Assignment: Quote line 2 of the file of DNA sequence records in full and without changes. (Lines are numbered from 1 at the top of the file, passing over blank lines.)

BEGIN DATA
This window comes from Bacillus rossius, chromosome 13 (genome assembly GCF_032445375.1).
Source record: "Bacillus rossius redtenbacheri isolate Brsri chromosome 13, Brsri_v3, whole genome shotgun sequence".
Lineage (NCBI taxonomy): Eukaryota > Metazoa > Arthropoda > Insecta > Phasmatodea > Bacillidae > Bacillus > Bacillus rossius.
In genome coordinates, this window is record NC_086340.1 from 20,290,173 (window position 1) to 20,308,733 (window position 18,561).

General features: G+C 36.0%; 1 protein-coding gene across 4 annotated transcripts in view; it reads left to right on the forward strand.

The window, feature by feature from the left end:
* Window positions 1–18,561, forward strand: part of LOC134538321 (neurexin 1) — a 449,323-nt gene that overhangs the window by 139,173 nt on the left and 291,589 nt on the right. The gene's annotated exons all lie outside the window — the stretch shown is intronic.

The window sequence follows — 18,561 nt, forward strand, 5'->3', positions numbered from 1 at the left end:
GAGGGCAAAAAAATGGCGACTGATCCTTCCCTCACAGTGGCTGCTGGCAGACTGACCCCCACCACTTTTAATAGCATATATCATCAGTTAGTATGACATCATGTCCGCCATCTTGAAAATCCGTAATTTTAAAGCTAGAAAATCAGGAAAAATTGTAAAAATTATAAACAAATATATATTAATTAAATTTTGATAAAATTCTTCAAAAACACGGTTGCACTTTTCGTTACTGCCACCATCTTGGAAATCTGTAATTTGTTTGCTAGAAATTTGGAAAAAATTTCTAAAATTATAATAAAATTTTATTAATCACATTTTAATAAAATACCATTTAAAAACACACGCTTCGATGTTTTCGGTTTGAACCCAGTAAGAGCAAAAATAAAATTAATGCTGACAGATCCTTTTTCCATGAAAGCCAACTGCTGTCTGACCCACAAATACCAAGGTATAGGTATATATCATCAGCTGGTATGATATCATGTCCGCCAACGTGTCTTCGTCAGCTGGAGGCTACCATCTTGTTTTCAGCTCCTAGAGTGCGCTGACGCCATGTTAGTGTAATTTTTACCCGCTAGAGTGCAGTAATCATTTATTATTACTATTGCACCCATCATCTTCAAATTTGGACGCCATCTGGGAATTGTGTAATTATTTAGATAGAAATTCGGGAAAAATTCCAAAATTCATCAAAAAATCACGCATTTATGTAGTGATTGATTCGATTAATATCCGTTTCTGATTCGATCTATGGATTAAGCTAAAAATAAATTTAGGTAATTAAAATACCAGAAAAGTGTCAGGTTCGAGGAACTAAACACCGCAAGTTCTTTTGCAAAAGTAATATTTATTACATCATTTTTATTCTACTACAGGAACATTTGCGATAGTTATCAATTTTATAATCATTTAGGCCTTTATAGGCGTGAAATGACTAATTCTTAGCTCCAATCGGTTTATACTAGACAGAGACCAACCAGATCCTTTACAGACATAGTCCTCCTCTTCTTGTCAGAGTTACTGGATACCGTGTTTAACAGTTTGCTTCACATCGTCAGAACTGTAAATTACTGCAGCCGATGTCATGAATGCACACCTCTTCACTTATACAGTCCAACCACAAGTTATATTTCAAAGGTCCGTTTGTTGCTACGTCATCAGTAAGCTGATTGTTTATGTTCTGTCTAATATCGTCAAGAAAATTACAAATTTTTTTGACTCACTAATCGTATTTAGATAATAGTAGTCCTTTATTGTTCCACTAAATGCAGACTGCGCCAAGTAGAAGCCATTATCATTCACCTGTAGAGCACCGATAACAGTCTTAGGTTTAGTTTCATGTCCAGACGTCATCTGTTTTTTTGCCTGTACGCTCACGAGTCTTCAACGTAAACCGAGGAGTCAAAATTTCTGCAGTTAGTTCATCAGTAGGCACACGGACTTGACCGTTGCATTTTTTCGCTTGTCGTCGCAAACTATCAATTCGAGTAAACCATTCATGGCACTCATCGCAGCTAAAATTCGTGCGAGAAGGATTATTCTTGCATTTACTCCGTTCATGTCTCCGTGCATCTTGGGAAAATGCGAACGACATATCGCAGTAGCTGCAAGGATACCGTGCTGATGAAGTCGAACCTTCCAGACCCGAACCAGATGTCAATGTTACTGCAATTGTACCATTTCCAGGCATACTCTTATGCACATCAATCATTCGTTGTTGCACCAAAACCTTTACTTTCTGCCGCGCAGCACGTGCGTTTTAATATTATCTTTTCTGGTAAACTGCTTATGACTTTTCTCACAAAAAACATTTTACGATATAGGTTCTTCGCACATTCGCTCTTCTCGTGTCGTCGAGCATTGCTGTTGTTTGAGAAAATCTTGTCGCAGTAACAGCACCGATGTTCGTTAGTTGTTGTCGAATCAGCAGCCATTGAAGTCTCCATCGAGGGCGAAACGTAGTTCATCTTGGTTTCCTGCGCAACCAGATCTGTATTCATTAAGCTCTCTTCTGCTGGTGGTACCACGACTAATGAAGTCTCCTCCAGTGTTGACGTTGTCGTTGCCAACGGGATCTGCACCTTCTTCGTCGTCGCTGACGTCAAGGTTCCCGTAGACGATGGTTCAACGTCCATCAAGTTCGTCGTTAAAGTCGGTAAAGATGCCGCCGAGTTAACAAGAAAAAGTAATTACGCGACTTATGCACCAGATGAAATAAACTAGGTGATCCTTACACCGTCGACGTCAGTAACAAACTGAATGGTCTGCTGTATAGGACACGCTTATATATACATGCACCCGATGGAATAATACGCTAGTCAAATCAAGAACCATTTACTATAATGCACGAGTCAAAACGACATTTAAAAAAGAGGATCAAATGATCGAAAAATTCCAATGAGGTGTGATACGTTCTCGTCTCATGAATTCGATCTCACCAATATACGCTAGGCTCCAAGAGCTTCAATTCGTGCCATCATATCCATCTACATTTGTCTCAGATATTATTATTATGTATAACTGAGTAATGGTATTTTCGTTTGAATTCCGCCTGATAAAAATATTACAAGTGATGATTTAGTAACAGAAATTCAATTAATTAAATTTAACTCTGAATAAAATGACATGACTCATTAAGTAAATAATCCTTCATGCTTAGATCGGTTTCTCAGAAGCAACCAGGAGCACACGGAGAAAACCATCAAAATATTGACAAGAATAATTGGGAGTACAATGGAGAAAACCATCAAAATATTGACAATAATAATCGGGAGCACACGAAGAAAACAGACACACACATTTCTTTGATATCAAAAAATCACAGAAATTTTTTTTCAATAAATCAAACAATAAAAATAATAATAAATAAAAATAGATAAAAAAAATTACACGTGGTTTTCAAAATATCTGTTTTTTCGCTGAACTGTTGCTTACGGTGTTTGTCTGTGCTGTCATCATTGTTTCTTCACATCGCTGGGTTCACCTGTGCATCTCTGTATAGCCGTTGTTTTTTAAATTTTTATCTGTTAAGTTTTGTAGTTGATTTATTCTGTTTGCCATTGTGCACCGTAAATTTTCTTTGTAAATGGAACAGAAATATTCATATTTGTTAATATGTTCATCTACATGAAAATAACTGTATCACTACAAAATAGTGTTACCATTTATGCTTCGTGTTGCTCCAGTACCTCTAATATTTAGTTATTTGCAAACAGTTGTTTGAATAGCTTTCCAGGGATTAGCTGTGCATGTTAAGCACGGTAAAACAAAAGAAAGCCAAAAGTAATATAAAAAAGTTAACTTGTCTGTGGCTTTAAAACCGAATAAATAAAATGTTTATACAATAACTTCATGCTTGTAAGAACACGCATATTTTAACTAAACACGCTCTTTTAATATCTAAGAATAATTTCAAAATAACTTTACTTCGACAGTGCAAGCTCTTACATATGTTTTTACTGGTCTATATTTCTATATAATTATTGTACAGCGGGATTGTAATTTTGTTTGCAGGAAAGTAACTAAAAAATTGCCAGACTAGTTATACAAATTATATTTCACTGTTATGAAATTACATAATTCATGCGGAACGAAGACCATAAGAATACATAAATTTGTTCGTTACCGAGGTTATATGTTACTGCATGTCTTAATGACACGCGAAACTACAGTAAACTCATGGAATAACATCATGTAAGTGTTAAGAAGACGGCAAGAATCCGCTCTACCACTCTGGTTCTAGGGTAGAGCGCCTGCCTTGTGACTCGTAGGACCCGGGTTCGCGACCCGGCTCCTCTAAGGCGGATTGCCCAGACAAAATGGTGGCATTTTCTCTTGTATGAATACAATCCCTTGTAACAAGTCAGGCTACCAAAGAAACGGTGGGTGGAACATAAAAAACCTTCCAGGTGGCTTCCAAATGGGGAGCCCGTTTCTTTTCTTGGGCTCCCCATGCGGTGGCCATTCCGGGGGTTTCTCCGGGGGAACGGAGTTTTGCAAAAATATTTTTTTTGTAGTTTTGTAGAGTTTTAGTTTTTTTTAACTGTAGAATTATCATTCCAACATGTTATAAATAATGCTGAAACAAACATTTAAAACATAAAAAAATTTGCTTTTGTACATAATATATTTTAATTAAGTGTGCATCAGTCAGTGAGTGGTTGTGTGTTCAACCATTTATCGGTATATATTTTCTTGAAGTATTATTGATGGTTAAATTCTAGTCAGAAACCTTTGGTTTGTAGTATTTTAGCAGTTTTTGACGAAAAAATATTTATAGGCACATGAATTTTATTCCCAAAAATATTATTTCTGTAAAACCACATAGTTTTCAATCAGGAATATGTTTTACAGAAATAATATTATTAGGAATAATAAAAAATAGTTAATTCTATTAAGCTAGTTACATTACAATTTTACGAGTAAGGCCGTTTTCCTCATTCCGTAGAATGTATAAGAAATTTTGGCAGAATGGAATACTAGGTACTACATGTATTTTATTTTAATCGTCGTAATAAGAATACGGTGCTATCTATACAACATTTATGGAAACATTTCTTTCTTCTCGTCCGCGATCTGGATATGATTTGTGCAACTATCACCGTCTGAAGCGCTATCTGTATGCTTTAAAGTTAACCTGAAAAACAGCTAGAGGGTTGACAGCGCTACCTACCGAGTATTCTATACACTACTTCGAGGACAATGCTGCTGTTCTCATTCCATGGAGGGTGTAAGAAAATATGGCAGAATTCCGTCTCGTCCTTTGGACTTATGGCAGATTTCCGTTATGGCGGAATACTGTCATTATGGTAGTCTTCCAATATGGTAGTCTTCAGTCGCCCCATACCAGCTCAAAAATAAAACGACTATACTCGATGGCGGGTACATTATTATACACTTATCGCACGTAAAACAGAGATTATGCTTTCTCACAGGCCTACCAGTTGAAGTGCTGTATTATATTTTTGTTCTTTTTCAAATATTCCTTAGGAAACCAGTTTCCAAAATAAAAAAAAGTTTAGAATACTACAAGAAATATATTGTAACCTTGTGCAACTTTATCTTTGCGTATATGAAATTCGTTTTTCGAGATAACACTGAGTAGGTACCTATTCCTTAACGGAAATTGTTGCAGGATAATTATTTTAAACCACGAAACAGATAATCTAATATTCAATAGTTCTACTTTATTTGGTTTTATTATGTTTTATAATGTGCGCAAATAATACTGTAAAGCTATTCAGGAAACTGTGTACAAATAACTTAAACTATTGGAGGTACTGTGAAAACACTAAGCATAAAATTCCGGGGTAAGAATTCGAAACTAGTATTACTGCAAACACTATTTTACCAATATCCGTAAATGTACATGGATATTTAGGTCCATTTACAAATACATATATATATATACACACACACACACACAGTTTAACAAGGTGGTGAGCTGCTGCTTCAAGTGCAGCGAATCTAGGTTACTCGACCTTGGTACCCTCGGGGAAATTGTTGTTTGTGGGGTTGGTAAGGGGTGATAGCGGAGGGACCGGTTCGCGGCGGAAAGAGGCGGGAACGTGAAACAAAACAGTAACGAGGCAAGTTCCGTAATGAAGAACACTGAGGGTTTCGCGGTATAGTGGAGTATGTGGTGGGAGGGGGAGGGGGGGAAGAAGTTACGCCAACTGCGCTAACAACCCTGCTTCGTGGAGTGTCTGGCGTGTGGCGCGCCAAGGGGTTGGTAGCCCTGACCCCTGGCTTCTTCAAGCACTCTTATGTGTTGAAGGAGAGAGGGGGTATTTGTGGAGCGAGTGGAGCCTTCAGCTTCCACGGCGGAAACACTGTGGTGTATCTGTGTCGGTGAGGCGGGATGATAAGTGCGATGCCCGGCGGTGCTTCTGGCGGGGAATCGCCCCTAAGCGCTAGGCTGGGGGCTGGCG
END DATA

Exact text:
Source record: "Bacillus rossius redtenbacheri isolate Brsri chromosome 13, Brsri_v3, whole genome shotgun sequence".